Environmental Factor, January 2010, National Institute of Environmental Health Sciences
Kahn Gives Hans L. Falk Memorial Lecture
By Robin Arnette
Each year scientists from the NIEHS Division of Intramural Research (DIR)(http://www.niehs.nih.gov/research/atniehs/index.cfm) set aside one of the distinguished guest lectureships to honor their first Scientific Director Hans L. Falk, Ph.D. The lecture series features investigators who have made significant contributions to environmental health sciences research. This year's speaker, C. Ronald Kahn, M.D., presented "Genes and Environment in the Epidemic of Diabetes and Obesity." DIR Deputy Scientific Director Bill Schrader, Ph.D., hosted the Dec. 8 event.
Kahn(http://www.joslinresearch.org/LabSites/Kahn/KahnLabHome.asp) noted that the average number of new cases of diabetes in the U.S. increases by one million people each year. The factor that bridges both diabetes and obesity is insulin resistance - a condition in which fat, muscle, and liver cells don't use insulin properly. Insulin resistance is also a problem for a group of disorders collectively known as metabolic syndrome (see text box).
Although he believes that genes play a vital role in these illnesses, Kahn considers the environment to be more of a factor. "While 30,000 genes may be involved, there must be 300,000 or three million environmental impact factors," he maintained. "The environment will interact with these genes in subtle, sometimes overt, ways."
Identifying the relationship between genes and the environment
In a non-diabetic, insulin turns off glucose production in the liver and stimulates glucose uptake in muscle tissue and fat, resulting in lower blood glucose levels. However, in a person with type 2 diabetes or metabolic syndrome, the liver, muscle, and fat are insulin resistant, which means insulin no longer turns off hepatic glucose production, and fails to stimulate glucose uptake in muscle and fat. As a result, glucose levels in the blood increase, and cells have altered metabolism.
To study the interaction between genes and the environment in insulin resistance and metabolic syndrome, Kahn's lab used multiple mouse models, three of which he discussed in the lecture - a tissue specific knockout mouse lacking insulin signaling in the liver, two natural strain variants, and a single normal mouse strain with a modified essential amino acid in its diet.
The liver insulin-resistant knockout (LIRKO) mice constituted the tissue specific knockout model. Because the LIRKO mouse had an inactivated insulin receptor gene in its liver, the liver couldn't sense insulin and behaved like the liver of a diabetic animal. The LIRKO mice exhibited a diabetic glucose tolerance curve, but normal blood cholesterol levels. When Kahn modified the environment by switching the diet of LIRKO mice from low fat to high fat, they developed extensive atherosclerosis and experienced a dramatic increase in serum cholesterol, from 70 to 700 milligrams per deciliter (mg/dl).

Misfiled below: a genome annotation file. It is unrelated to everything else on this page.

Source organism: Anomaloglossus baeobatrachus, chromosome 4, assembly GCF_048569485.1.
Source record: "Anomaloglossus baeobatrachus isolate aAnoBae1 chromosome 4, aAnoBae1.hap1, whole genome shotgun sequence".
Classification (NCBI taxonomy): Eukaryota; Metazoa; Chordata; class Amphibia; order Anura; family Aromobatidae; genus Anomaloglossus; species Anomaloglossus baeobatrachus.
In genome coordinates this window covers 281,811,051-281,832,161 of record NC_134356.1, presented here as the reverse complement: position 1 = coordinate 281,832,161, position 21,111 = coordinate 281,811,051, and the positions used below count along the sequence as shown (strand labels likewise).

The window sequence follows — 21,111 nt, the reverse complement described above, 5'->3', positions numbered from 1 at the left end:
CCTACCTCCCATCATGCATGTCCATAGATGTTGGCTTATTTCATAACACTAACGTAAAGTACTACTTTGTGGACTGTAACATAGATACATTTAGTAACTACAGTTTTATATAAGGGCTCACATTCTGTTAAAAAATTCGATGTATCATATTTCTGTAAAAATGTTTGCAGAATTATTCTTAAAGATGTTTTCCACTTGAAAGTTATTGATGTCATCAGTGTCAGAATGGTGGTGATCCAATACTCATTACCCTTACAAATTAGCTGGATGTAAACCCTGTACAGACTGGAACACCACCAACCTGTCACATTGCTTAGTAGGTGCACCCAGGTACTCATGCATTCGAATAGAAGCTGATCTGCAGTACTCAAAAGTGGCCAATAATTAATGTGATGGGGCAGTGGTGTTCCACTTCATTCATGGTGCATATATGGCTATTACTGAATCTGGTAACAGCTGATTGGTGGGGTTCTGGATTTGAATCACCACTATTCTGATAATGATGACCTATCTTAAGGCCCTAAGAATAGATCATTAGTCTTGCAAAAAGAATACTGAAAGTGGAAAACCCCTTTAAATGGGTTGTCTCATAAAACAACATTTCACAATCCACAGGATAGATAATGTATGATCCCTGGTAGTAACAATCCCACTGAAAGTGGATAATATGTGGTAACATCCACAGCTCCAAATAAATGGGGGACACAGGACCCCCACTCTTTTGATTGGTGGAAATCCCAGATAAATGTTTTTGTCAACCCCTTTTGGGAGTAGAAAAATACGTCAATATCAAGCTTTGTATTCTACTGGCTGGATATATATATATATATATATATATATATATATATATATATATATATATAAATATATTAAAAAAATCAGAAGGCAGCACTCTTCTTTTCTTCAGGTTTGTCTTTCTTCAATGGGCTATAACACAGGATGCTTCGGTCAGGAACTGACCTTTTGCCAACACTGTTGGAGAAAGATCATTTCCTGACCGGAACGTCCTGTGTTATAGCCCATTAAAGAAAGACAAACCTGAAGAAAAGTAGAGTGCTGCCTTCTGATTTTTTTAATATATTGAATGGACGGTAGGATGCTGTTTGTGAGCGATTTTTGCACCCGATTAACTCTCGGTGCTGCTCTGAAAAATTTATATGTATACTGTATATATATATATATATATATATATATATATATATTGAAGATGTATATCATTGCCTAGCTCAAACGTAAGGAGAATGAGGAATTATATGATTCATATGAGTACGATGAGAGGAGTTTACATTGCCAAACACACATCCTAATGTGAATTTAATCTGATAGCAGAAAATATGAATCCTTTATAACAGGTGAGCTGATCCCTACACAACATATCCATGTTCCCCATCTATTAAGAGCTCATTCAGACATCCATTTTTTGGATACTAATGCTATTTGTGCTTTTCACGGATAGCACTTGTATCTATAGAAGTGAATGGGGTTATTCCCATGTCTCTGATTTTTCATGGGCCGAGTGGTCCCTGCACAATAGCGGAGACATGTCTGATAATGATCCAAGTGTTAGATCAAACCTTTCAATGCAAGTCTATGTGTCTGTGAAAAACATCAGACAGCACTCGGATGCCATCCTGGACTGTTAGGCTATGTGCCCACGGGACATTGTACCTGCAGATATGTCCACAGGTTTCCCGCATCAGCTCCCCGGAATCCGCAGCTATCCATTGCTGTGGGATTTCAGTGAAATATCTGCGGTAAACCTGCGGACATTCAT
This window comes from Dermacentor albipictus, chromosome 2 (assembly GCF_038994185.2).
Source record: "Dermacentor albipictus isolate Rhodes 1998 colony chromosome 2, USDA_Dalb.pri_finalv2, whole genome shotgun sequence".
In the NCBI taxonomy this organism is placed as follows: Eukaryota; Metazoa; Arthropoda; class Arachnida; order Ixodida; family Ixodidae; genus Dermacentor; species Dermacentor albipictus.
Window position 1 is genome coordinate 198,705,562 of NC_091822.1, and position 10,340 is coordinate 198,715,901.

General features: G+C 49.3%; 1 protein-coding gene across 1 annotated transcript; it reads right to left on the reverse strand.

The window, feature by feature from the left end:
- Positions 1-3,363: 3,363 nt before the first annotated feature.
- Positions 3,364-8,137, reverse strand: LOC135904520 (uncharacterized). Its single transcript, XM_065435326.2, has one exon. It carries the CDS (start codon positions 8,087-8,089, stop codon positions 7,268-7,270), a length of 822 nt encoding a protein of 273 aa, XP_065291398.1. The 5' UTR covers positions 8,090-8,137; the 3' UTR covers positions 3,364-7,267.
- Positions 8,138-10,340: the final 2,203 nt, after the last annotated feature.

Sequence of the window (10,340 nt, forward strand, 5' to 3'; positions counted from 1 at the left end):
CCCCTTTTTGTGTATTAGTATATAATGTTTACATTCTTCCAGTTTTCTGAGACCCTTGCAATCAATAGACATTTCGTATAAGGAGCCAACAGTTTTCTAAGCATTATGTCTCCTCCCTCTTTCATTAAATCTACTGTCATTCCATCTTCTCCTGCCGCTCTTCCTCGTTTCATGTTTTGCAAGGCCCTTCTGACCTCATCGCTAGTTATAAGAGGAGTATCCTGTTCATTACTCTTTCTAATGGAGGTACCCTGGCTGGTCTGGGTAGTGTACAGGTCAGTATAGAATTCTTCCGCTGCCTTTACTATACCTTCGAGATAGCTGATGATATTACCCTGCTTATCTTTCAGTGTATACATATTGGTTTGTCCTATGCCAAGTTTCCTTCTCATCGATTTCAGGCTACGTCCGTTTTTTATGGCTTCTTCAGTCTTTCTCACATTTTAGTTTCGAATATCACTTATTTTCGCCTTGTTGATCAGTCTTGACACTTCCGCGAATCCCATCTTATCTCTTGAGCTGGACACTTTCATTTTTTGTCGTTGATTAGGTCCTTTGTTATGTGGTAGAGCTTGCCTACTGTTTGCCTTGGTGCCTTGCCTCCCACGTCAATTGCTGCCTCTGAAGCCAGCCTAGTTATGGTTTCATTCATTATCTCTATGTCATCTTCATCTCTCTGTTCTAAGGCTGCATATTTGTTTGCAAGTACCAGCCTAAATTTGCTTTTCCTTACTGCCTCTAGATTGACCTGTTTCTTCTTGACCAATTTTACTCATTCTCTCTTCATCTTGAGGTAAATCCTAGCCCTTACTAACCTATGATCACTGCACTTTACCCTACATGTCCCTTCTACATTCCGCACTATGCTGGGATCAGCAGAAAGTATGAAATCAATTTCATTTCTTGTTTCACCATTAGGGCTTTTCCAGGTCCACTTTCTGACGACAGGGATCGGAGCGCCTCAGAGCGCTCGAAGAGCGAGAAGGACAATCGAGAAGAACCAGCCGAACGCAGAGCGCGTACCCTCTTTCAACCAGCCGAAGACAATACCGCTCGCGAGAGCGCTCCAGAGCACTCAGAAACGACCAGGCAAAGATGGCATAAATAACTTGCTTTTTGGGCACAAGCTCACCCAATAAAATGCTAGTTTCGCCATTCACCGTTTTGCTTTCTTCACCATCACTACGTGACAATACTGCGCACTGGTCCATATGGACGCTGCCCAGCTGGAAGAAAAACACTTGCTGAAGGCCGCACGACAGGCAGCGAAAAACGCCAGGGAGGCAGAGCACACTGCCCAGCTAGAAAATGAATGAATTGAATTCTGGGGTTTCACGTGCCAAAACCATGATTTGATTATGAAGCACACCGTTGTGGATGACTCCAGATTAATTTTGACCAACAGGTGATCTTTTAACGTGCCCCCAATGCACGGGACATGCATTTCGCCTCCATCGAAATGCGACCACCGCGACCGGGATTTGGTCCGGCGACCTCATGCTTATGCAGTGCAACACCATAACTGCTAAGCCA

In the second group of studies, Kahn investigated the difference between C57Bl/6 mice and 129/Sv mice subjected to a high fat diet or to genetic defects in insulin signaling. In both cases, the C57Bl/6 mice demonstrated more severe insulin resistance and, in the case of the genetic defects, resulted in 90 percent of the C57Bl/6 mice developing diabetes within six months. Only 10 percent of the 129/Sv mice manifested the disease. A Gene Network Analysis determined that one of the most important differences was the inflammatory response genes in the adipose tissue of C57Bl/6 mice, which exhibited increased expression with age or high-fat diet, while the inflammatory genes of 129/Sv mice didn't show an increase. This finding is important because inflammation and the response to inflammation is part of what creates insulin resistance.
To answer whether changing a single nutrient could impact insulin resistance and obesity, Kahn split C57Bl/6 mice into three feeding groups over a 12-week period: low fat, high fat and high fat with double the amount of the amino acid leucine. Mice that ingested the double amount of leucine had improved insulin signaling and glucose tolerance, as well as reduced inflammation and fat.
Kahn concluded, "If one little amino acid can do this much to metabolism, think of what the other three million things in the environment can do regarding signaling and metabolic syndrome."